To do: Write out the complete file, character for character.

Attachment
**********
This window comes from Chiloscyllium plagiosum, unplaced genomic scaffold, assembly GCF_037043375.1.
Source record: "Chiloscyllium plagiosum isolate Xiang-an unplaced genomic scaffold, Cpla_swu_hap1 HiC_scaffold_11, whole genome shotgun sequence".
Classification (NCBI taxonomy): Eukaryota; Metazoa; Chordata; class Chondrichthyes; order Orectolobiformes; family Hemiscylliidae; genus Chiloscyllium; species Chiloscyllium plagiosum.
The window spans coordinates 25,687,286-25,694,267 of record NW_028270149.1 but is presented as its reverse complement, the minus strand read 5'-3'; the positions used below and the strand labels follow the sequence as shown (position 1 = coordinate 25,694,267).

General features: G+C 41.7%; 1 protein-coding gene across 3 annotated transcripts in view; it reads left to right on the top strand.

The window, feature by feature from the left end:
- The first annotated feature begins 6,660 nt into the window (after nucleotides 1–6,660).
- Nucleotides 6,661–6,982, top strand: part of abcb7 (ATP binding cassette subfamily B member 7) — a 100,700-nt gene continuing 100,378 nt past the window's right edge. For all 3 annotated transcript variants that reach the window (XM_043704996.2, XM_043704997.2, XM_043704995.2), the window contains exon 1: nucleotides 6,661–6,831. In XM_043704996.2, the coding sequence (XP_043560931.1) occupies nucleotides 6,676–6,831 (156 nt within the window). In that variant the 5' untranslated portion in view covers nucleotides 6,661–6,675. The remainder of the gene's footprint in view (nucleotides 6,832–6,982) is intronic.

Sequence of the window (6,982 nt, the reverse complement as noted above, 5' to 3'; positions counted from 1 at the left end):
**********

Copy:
This window comes from Chiloscyllium plagiosum, unplaced genomic scaffold, assembly GCF_037043375.1.
Source record: "Chiloscyllium plagiosum isolate Xiang-an unplaced genomic scaffold, Cpla_swu_hap1 HiC_scaffold_11, whole genome shotgun sequence".
Classification (NCBI taxonomy): Eukaryota; Metazoa; Chordata; class Chondrichthyes; order Orectolobiformes; family Hemiscylliidae; genus Chiloscyllium; species Chiloscyllium plagiosum.
The window spans coordinates 25,687,286-25,694,267 of record NW_028270149.1 but is presented as its reverse complement, the minus strand read 5'-3'; the positions used below and the strand labels follow the sequence as shown (position 1 = coordinate 25,694,267).

General features: G+C 41.7%; 1 protein-coding gene across 3 annotated transcripts in view; it reads left to right on the top strand.

The window, feature by feature from the left end:
- The first annotated feature begins 6,660 nt into the window (after nucleotides 1–6,660).
- Nucleotides 6,661–6,982, top strand: part of abcb7 (ATP binding cassette subfamily B member 7) — a 100,700-nt gene continuing 100,378 nt past the window's right edge. For all 3 annotated transcript variants that reach the window (XM_043704996.2, XM_043704997.2, XM_043704995.2), the window contains exon 1: nucleotides 6,661–6,831. In XM_043704996.2, the coding sequence (XP_043560931.1) occupies nucleotides 6,676–6,831 (156 nt within the window). In that variant the 5' untranslated portion in view covers nucleotides 6,661–6,675. The remainder of the gene's footprint in view (nucleotides 6,832–6,982) is intronic.

Sequence of the window (6,982 nt, the reverse complement as noted above, 5' to 3'; positions counted from 1 at the left end):